Saying that the results of the presidential election were a shock would be an understatement. The latest polls and predictions made by poll aggregation sites all pointed to a win by Secretary Clinton. Same with equity markets, which broke a nine-day losing streak to rise over the two days leading into Tuesday’s election. Futures markets also seemed buoyant early Tuesday evening as initial exit polling suggested a Clinton victory. However, as the results kept rolling in and Mr. Trump took the lead in several swing states, equity market futures saw wild swings. At one point Dow futures were down more than 700 points. Yet, after the results appeared to be conclusive and Secretary Clinton conceded in the early AM, futures saw a dramatic reversal. By close on Wednesday, the S&P 500 had gained more than 1%, and held on to most of these gains for the remainder of the week. At the same time, bond prices fell as yields spiked.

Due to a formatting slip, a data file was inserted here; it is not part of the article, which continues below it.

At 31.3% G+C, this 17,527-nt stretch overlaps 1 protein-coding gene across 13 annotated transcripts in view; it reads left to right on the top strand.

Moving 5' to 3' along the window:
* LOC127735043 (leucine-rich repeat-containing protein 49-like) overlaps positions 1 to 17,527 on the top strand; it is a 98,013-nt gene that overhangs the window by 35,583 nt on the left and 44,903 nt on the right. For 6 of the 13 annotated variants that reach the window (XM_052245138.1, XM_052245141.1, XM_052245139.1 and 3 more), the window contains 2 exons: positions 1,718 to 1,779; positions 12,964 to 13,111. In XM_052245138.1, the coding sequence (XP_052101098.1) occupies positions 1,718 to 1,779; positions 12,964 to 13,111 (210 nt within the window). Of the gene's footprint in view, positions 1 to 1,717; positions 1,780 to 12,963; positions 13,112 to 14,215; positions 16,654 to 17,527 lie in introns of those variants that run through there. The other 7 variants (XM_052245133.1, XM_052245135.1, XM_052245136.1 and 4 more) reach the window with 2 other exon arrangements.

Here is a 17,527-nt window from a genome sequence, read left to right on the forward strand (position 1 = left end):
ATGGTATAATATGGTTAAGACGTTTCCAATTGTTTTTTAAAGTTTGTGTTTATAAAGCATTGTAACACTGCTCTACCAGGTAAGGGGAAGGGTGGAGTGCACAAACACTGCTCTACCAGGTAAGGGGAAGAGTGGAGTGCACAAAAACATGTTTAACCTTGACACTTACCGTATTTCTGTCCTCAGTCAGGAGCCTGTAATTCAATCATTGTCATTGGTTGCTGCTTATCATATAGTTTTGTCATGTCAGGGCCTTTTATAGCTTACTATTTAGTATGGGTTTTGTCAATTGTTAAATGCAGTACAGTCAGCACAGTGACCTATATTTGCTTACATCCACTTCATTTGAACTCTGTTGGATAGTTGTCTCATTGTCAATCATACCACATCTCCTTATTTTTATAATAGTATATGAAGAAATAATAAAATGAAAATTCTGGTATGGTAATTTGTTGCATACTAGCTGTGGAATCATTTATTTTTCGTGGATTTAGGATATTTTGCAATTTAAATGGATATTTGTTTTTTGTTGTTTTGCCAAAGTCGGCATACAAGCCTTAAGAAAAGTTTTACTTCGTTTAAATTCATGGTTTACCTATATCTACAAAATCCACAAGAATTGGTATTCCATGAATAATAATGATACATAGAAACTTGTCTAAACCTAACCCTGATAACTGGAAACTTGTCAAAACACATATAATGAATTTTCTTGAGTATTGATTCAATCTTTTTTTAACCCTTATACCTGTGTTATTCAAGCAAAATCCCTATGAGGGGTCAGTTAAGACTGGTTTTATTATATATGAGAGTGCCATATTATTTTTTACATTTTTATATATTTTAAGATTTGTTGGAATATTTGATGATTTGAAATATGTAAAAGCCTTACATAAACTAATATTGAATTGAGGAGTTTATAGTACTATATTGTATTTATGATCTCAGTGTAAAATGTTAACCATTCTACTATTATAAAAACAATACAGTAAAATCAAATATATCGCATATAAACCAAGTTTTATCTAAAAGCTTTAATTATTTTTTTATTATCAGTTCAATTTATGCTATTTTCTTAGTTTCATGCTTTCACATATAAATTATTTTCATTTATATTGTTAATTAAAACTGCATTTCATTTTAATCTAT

In this post, we take a deeper look at what happened in the markets. First we take a look at what we could be looking at at the beginning of a Trump presidency.
A $5 trillion stimulus package?
President-elect Trump’s package of tax cuts, including promises to cut individual marginal tax rates and the corporate tax rate to 15% (from 35%), would cut taxes by about $10 trillion over the next decade according to the conservative-leaning Tax Foundation. This number does account for economic growth from increases in the supply of labor and capital.